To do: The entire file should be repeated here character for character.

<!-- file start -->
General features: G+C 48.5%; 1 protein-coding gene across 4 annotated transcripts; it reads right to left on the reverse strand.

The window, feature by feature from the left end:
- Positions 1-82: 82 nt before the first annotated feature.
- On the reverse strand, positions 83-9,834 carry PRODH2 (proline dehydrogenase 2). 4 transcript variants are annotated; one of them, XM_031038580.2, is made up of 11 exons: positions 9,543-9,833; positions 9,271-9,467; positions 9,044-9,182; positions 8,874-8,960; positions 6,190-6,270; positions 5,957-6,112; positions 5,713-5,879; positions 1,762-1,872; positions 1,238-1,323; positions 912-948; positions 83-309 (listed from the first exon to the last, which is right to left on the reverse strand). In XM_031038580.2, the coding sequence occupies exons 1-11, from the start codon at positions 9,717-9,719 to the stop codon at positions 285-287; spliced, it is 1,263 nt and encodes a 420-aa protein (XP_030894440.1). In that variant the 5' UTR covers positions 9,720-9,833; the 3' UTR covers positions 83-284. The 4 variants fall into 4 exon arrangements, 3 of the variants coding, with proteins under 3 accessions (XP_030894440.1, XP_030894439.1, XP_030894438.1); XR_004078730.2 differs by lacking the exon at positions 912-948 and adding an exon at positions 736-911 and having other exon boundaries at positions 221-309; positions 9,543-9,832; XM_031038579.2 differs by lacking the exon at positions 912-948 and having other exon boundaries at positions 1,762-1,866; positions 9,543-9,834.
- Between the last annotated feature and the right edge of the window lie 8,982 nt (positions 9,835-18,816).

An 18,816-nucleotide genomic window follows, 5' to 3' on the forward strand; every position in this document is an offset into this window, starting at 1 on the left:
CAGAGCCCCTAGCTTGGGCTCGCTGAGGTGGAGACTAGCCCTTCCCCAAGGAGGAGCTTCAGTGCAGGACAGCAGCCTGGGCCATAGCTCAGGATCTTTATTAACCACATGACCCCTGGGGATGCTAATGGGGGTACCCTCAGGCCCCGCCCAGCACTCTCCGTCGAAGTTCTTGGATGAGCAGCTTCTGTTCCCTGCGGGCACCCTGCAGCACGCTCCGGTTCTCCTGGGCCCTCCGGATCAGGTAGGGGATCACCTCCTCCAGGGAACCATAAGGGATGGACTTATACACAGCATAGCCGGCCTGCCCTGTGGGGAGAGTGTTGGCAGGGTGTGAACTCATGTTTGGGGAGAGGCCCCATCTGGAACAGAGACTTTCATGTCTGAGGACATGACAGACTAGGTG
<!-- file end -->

General features: G+C 48.5%; 1 protein-coding gene across 4 annotated transcripts; it reads right to left on the reverse strand.

The window, feature by feature from the left end:
- Positions 1-82: 82 nt before the first annotated feature.
- On the reverse strand, positions 83-9,834 carry PRODH2 (proline dehydrogenase 2). 4 transcript variants are annotated; one of them, XM_031038580.2, is made up of 11 exons: positions 9,543-9,833; positions 9,271-9,467; positions 9,044-9,182; positions 8,874-8,960; positions 6,190-6,270; positions 5,957-6,112; positions 5,713-5,879; positions 1,762-1,872; positions 1,238-1,323; positions 912-948; positions 83-309 (listed from the first exon to the last, which is right to left on the reverse strand). In XM_031038580.2, the coding sequence occupies exons 1-11, from the start codon at positions 9,717-9,719 to the stop codon at positions 285-287; spliced, it is 1,263 nt and encodes a 420-aa protein (XP_030894440.1). In that variant the 5' UTR covers positions 9,720-9,833; the 3' UTR covers positions 83-284. The 4 variants fall into 4 exon arrangements, 3 of the variants coding, with proteins under 3 accessions (XP_030894440.1, XP_030894439.1, XP_030894438.1); XR_004078730.2 differs by lacking the exon at positions 912-948 and adding an exon at positions 736-911 and having other exon boundaries at positions 221-309; positions 9,543-9,832; XM_031038579.2 differs by lacking the exon at positions 912-948 and having other exon boundaries at positions 1,762-1,866; positions 9,543-9,834.
- Between the last annotated feature and the right edge of the window lie 8,982 nt (positions 9,835-18,816).

An 18,816-nucleotide genomic window follows, 5' to 3' on the forward strand; every position in this document is an offset into this window, starting at 1 on the left:
CAGAGCCCCTAGCTTGGGCTCGCTGAGGTGGAGACTAGCCCTTCCCCAAGGAGGAGCTTCAGTGCAGGACAGCAGCCTGGGCCATAGCTCAGGATCTTTATTAACCACATGACCCCTGGGGATGCTAATGGGGGTACCCTCAGGCCCCGCCCAGCACTCTCCGTCGAAGTTCTTGGATGAGCAGCTTCTGTTCCCTGCGGGCACCCTGCAGCACGCTCCGGTTCTCCTGGGCCCTCCGGATCAGGTAGGGGATCACCTCCTCCAGGGAACCATAAGGGATGGACTTATACACAGCATAGCCGGCCTGCCCTGTGGGGAGAGTGTTGGCAGGGTGTGAACTCATGTTTGGGGAGAGGCCCCATCTGGAACAGAGACTTTCATGTCTGAGGACATGACAGACTAGGTG